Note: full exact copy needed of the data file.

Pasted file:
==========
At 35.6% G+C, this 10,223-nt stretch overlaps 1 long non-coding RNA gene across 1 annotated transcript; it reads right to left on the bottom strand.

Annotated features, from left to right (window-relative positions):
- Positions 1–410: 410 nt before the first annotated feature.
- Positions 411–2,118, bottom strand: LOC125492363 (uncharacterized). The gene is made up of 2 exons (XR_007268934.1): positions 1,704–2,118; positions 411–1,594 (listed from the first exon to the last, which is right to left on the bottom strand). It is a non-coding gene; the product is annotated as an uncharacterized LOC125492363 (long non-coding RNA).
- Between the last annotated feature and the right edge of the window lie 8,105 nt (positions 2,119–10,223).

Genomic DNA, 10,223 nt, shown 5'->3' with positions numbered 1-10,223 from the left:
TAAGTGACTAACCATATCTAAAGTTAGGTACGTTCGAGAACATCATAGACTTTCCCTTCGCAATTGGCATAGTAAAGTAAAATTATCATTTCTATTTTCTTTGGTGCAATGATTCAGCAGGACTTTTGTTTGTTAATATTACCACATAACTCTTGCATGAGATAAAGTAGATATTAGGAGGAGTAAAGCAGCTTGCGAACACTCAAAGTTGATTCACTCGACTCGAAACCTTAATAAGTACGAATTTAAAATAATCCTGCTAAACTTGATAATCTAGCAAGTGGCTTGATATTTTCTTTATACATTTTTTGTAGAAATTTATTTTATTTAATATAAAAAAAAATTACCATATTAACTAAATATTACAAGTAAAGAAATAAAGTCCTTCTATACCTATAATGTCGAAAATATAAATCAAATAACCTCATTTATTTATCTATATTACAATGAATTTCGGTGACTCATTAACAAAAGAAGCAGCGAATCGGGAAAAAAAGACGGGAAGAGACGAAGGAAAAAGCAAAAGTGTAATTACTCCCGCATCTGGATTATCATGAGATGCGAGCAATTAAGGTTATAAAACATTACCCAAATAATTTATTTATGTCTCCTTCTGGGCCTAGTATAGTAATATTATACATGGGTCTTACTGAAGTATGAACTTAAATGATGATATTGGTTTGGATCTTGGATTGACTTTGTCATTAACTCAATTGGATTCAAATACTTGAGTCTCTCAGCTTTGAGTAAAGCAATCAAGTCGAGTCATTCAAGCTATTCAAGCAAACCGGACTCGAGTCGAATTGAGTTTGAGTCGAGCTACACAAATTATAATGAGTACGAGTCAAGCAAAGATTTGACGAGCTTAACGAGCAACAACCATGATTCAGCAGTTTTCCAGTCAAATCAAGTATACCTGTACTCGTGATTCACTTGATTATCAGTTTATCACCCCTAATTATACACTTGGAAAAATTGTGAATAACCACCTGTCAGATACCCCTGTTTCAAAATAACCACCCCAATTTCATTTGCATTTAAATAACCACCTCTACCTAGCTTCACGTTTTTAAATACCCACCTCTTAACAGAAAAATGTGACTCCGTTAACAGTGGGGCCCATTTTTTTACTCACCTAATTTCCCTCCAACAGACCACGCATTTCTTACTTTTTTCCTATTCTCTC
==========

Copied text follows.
At 35.6% G+C, this 10,223-nt stretch overlaps 1 long non-coding RNA gene across 1 annotated transcript; it reads right to left on the bottom strand.

Annotated features, from left to right (window-relative positions):
- Positions 1–410: 410 nt before the first annotated feature.
- Positions 411–2,118, bottom strand: LOC125492363 (uncharacterized). The gene is made up of 2 exons (XR_007268934.1): positions 1,704–2,118; positions 411–1,594 (listed from the first exon to the last, which is right to left on the bottom strand). It is a non-coding gene; the product is annotated as an uncharacterized LOC125492363 (long non-coding RNA).
- Between the last annotated feature and the right edge of the window lie 8,105 nt (positions 2,119–10,223).

Genomic DNA, 10,223 nt, shown 5'->3' with positions numbered 1-10,223 from the left:
TAAGTGACTAACCATATCTAAAGTTAGGTACGTTCGAGAACATCATAGACTTTCCCTTCGCAATTGGCATAGTAAAGTAAAATTATCATTTCTATTTTCTTTGGTGCAATGATTCAGCAGGACTTTTGTTTGTTAATATTACCACATAACTCTTGCATGAGATAAAGTAGATATTAGGAGGAGTAAAGCAGCTTGCGAACACTCAAAGTTGATTCACTCGACTCGAAACCTTAATAAGTACGAATTTAAAATAATCCTGCTAAACTTGATAATCTAGCAAGTGGCTTGATATTTTCTTTATACATTTTTTGTAGAAATTTATTTTATTTAATATAAAAAAAAATTACCATATTAACTAAATATTACAAGTAAAGAAATAAAGTCCTTCTATACCTATAATGTCGAAAATATAAATCAAATAACCTCATTTATTTATCTATATTACAATGAATTTCGGTGACTCATTAACAAAAGAAGCAGCGAATCGGGAAAAAAAGACGGGAAGAGACGAAGGAAAAAGCAAAAGTGTAATTACTCCCGCATCTGGATTATCATGAGATGCGAGCAATTAAGGTTATAAAACATTACCCAAATAATTTATTTATGTCTCCTTCTGGGCCTAGTATAGTAATATTATACATGGGTCTTACTGAAGTATGAACTTAAATGATGATATTGGTTTGGATCTTGGATTGACTTTGTCATTAACTCAATTGGATTCAAATACTTGAGTCTCTCAGCTTTGAGTAAAGCAATCAAGTCGAGTCATTCAAGCTATTCAAGCAAACCGGACTCGAGTCGAATTGAGTTTGAGTCGAGCTACACAAATTATAATGAGTACGAGTCAAGCAAAGATTTGACGAGCTTAACGAGCAACAACCATGATTCAGCAGTTTTCCAGTCAAATCAAGTATACCTGTACTCGTGATTCACTTGATTATCAGTTTATCACCCCTAATTATACACTTGGAAAAATTGTGAATAACCACCTGTCAGATACCCCTGTTTCAAAATAACCACCCCAATTTCATTTGCATTTAAATAACCACCTCTACCTAGCTTCACGTTTTTAAATACCCACCTCTTAACAGAAAAATGTGACTCCGTTAACAGTGGGGCCCATTTTTTTACTCACCTAATTTCCCTCCAACAGACCACGCATTTCTTACTTTTTTCCTATTCTCTC